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A Deep Dive into Yoga

Last month, I wrote about my journey into yoga, and what it has meant for me personally. This month, I thought it would be fun to share some words of wisdom from my favorite teachers, and also some thoughts from my students about what yoga means to them. In the West, we tend to think of yoga as only the physical practice, however, asana is only one of the eight limbs of yoga as described by Patanjali in the The Yoga Sutras, and nowadays, there are numerous styles of yoga practice within asana. I asked the experts some questions to help demystify yoga. I asked Jason Bowman to summarize the eight limbs of yoga, and he responded: "The eight limbs of yoga are a step by step process to sensitize the mind to ever increasing layers of subtlety. One begins in the most obvious realms of relationship and personal habit formation in order to progress to the task of refining the physical body and the energies that animate it. Only after such practices are undertaken with great diligence is it realistic to expect any insight related to the nature of the mind and its role in creating meaning. The pinnacle of the practice is approached when all the aspects of one's being have been uncovered and understood with serious discipline, and one's being is therefore finally able to be seen as interconnected to all other beings."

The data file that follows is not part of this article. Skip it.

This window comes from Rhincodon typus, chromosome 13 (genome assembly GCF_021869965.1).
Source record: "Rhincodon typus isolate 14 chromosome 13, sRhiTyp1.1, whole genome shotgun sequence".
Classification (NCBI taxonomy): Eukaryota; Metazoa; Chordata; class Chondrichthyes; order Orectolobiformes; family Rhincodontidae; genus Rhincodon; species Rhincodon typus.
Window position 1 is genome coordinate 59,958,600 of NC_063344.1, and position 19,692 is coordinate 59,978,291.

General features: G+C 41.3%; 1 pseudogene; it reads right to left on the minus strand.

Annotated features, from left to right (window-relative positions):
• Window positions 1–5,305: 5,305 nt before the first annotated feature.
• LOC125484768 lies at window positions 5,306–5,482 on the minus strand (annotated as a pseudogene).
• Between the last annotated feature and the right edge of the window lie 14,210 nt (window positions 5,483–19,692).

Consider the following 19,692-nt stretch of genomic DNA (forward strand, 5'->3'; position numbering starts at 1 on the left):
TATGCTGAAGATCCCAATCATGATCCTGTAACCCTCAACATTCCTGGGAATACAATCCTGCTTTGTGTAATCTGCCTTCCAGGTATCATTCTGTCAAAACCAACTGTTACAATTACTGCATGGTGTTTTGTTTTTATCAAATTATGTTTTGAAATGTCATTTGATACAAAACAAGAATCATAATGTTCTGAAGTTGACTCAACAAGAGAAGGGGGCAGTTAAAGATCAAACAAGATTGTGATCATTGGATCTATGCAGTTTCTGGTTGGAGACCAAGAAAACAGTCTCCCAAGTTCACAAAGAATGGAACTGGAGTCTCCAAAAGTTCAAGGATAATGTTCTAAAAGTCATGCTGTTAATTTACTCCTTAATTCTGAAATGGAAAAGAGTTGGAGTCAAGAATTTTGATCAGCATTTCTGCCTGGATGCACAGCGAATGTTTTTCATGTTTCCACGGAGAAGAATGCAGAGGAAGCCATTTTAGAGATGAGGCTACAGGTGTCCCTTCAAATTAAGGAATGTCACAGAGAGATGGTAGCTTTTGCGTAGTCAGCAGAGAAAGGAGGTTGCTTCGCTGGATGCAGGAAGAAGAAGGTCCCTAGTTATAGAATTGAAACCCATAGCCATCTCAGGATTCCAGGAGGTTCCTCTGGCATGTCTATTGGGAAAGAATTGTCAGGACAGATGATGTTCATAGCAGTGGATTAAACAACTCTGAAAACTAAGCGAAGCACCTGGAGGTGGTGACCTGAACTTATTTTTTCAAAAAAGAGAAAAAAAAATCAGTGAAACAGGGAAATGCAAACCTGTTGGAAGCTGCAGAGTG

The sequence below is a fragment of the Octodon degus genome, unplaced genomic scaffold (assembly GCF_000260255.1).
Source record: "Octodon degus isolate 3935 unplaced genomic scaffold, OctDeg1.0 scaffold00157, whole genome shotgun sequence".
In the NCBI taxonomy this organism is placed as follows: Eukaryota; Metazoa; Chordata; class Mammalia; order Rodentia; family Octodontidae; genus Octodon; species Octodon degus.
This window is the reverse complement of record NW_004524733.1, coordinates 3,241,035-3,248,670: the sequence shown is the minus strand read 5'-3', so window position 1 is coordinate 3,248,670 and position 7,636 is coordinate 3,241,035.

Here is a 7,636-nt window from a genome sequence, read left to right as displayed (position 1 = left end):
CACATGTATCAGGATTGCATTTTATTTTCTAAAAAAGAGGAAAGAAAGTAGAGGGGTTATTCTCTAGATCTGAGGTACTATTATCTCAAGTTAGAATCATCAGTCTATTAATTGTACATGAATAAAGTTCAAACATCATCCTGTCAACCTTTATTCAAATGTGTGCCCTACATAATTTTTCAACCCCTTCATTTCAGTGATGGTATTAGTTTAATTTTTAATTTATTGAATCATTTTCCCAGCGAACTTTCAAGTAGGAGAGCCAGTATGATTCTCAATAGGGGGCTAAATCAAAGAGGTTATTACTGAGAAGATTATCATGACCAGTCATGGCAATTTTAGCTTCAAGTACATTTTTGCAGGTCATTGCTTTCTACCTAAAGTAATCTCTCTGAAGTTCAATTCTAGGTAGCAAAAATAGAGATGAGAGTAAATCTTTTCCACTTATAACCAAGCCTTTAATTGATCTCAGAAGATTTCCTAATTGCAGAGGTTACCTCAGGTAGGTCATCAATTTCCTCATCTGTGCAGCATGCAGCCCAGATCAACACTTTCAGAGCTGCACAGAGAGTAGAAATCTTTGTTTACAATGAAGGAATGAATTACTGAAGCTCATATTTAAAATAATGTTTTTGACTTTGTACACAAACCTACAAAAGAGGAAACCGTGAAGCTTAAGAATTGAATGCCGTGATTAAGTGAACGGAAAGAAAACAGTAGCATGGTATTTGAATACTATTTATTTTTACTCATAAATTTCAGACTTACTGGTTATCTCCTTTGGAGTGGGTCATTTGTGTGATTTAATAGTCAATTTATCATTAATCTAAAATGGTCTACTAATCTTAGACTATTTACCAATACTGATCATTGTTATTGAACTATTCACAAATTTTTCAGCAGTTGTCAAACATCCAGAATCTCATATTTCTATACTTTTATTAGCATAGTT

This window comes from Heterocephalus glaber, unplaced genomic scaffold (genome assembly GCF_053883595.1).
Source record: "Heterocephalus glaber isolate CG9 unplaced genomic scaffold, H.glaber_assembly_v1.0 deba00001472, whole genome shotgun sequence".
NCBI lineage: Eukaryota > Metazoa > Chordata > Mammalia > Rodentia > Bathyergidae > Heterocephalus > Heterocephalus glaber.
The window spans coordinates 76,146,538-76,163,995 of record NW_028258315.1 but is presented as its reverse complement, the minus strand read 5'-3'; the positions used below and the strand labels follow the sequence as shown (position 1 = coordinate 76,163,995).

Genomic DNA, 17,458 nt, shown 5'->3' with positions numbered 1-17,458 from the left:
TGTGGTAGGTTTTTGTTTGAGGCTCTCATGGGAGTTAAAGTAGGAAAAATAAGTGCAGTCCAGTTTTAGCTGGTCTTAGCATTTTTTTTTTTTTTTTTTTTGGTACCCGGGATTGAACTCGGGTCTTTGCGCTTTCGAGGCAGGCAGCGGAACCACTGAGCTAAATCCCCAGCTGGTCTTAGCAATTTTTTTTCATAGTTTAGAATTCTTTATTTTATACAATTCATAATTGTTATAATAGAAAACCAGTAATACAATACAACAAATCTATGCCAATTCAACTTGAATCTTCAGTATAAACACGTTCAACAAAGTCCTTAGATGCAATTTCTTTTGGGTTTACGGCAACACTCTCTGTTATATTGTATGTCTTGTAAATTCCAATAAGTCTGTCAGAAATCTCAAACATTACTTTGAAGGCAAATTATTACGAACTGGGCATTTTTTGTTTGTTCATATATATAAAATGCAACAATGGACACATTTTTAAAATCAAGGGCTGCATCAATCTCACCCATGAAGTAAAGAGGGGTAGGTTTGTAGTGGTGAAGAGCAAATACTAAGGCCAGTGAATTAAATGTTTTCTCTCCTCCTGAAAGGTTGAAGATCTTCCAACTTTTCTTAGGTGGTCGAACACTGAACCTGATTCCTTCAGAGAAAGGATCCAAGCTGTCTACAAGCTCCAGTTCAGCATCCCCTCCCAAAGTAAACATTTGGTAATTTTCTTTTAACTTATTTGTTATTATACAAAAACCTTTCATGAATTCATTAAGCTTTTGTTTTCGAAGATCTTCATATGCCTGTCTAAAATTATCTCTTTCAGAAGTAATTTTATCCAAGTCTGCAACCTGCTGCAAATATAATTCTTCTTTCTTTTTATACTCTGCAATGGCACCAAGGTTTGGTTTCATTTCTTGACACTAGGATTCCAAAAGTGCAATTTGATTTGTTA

Gina Caputo developed a style of asana practice called Integrated Vinyasa™ Yoga. When I asked her how she describes this style of yoga, she said: "Integrated Vinyasa™ Yoga is a yoga practice rooted in intelligent, natural evolutionary patterns and emphasizes the subtle inner work we access via our physical bodies and movement. My classes integrate the polarities of alignment and flow, anatomy and energetics, science and philosophy, engagement and relaxation, outer and inner, focus and release, structure and spontaneity, tradition and evolution and work and play. This form illuminates our wholeness, our relationship to Nature, and an energetically sustainable approach to living fully.” One of my favorite modules in advanced teacher training was on anatomy, so I asked my teacher Sarah Tangredi about the importance of alignment in yoga, and she replied: "Alignment in asana is essential - it creates space and support for all joints, absorbs and disperses forces better through the fascia, and supports good circulation and neural pathways. That said, there's an emotional component that comes with physical alignment, and then there's getting your mental game in alignment with your soul, and your boundaries and life. Then alignment takes on a much bigger, much more important role." I learned to teach Stand Up Paddle board (SUP) yoga from Lisa Fierer. When I asked her about why people should give SUP yoga a try, one thing she had to say was this: "In SUP Yoga, we’re asking people to trust, not to tense up, to create balance out of releasing, rather than clinging. On the paddleboard, this is most evident in our toes. The most common mistake is toe crunching. When the water and waves move beneath our boards, there’s a tendency for our toes to tense up and try to grip the board. The yogic practice, especially on water, is an invitation to align the placement and movement of our bodies with the fluidity of water, much like the movement of our breath." When I decided to dig deeper into the yogic path, I asked Tias Little of Prajna Yoga how he would describe dharma, and he responded: "In yoga we aim to walk the path with a clear eye and true heart. On the path it is easy to get side tracked and lost in some cul-de-sac of personal obsession and petty concern. The dharma is a guide to help us stay true not only to ourselves but to all of our relations. When walking the trail cairns help guide the way, a simple stack of rocks showing the path’s direction. The dharma is like a cairn, it elucidates the path and gives us the confidence to persevere on the long road back to the source of all things." I asked my students for one word or phrase about what yoga means to them, or what brings them to their mat, and here's what I heard: Strength Calm mind Healing Self-love Yoga makes me feel more like myself Grounding Stress relief Peace, love and beauty I would love to hear from you. Comment on this post below or on social media with what yoga means to you!

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